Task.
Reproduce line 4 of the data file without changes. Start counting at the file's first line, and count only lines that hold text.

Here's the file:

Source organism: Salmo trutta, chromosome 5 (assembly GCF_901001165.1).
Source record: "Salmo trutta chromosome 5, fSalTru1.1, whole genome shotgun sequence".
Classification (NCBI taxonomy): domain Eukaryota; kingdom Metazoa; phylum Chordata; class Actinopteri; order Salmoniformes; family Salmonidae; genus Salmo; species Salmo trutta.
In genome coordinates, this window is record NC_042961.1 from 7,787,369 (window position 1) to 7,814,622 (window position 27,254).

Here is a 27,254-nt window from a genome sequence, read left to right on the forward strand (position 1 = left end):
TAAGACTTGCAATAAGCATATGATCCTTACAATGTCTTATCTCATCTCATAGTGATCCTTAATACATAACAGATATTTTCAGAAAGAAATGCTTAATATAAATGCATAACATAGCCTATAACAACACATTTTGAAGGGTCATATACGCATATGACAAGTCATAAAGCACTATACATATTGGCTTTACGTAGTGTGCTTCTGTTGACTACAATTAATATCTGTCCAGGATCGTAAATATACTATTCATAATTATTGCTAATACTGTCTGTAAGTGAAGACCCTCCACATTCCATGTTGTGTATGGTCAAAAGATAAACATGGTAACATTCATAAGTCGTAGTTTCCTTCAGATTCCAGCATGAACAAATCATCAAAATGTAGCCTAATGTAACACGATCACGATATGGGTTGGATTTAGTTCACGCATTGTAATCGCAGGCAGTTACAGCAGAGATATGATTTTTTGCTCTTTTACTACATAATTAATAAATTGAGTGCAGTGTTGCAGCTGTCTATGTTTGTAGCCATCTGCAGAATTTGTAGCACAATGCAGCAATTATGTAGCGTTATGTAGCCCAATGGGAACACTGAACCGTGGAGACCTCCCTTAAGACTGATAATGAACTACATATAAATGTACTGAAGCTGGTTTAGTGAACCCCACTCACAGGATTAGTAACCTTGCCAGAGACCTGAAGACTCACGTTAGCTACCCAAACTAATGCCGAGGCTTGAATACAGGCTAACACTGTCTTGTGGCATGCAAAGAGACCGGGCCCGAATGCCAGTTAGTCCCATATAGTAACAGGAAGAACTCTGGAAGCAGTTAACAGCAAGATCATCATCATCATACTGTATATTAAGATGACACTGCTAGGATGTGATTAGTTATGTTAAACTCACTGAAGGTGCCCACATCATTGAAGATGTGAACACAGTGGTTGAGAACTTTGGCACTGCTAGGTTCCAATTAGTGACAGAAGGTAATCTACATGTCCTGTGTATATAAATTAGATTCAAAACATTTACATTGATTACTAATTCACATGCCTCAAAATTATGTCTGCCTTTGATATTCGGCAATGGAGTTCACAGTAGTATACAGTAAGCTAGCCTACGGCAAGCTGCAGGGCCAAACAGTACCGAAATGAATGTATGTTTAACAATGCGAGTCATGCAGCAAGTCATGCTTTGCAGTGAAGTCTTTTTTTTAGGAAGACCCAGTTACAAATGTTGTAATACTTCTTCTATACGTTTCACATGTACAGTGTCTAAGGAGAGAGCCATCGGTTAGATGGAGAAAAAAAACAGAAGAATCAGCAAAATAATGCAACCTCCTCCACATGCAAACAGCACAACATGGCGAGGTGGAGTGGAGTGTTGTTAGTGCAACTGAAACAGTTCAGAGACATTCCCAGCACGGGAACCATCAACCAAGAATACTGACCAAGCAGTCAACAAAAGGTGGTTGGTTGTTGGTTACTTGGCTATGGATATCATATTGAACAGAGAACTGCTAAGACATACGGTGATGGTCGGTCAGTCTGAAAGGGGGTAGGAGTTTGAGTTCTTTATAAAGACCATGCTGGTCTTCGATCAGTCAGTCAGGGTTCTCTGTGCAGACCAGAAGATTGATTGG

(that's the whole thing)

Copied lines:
In genome coordinates, this window is record NC_042961.1 from 7,787,369 (window position 1) to 7,814,622 (window position 27,254).